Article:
However, Davros himself is not the only villain in this episode … perhaps the one that we all loved and hated the most … the Master in his female incarnation Missy is back! If you recall from the episode Death in Heaven (the Season 8 finale) – Missy was seemingly disintegrated by one of the Cybermen – somehow the Doctor’s finest foe resurrected herself (“Ok,” she deadpans. “Cutting to the chase. Not dead. Back. Big surprise. Never mind.”), and now she really wants to be considered more of friend. At least a frenemy.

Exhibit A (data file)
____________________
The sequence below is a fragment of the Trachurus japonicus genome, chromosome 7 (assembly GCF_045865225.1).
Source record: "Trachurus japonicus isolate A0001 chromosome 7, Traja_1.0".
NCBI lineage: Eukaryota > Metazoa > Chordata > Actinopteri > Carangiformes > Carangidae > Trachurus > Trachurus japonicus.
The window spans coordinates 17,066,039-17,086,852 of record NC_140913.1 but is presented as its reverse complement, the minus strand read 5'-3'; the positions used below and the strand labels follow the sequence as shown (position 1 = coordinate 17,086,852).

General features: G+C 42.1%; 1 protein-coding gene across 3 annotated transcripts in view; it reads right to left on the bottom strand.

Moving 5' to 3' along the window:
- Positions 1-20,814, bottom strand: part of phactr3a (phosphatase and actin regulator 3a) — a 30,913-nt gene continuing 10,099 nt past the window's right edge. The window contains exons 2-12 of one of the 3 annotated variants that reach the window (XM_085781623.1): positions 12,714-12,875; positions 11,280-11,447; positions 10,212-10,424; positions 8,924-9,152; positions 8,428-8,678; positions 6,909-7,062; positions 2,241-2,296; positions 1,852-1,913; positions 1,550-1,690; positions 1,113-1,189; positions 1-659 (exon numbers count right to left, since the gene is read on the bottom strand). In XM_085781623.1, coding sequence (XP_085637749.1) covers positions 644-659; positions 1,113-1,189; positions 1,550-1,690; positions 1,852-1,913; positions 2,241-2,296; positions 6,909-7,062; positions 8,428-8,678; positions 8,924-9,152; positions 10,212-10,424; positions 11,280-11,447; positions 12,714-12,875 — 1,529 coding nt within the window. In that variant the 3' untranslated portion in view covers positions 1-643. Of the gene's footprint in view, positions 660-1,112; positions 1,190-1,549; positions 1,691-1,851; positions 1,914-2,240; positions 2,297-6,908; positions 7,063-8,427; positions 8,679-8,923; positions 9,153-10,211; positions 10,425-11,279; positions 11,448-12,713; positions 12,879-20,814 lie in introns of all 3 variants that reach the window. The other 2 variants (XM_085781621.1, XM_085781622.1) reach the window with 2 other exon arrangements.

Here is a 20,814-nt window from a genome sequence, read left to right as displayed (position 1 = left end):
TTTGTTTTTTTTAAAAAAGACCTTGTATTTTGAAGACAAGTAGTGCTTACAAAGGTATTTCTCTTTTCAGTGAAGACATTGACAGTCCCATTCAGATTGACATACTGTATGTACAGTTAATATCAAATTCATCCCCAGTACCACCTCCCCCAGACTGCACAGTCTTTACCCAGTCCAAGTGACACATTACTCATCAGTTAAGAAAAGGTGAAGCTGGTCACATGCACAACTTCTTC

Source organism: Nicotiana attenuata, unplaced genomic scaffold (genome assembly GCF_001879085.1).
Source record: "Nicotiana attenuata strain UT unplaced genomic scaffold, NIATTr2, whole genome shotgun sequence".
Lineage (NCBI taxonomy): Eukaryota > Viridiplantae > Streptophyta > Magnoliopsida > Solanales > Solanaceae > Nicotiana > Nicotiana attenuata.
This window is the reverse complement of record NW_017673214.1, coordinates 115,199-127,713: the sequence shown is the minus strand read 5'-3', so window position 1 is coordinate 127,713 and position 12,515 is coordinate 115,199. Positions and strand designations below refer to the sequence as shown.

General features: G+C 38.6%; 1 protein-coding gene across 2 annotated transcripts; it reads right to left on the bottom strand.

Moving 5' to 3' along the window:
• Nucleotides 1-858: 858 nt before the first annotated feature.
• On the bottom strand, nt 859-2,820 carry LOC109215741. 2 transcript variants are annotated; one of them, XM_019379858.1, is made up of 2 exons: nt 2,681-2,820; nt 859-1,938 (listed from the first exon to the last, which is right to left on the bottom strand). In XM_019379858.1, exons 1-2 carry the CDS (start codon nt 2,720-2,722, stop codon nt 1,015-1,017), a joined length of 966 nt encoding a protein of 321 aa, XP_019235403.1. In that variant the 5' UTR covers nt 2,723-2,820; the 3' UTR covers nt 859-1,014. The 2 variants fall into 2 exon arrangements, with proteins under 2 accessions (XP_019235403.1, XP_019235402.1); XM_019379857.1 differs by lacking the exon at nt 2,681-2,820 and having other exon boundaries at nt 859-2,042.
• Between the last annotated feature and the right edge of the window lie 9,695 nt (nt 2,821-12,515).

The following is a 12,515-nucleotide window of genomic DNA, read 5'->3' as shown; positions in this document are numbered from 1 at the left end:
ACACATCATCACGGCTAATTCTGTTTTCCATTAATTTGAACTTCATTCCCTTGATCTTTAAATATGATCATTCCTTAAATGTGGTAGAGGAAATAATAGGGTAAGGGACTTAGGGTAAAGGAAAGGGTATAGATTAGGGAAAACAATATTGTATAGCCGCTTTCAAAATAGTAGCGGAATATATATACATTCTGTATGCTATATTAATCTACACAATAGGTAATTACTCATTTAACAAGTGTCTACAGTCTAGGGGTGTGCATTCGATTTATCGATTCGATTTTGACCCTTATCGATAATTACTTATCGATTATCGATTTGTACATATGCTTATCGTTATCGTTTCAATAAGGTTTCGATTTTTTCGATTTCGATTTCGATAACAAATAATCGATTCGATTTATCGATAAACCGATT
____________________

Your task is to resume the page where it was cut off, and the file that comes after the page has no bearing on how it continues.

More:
The Master/Missy has always been a character right on the edge of sanity – while the Dalek’s are simply evil incarnate, the Master has always been someone that could have been on the side of light if things had just gone just a little bit differently.  With the return of Missy in The Magician’s Apprentice, we see a capricious foe, one that while still an enemy of the Doctor is also perhaps his oldest and truest friend and from what we’ve seen over the previous seasons – this is actually somewhat true!  I’d be the first to acknowledge that the Master was always one of the Doctor’s greatest foes, however was he not in some ways made this way due to the meddling of the Time Lords?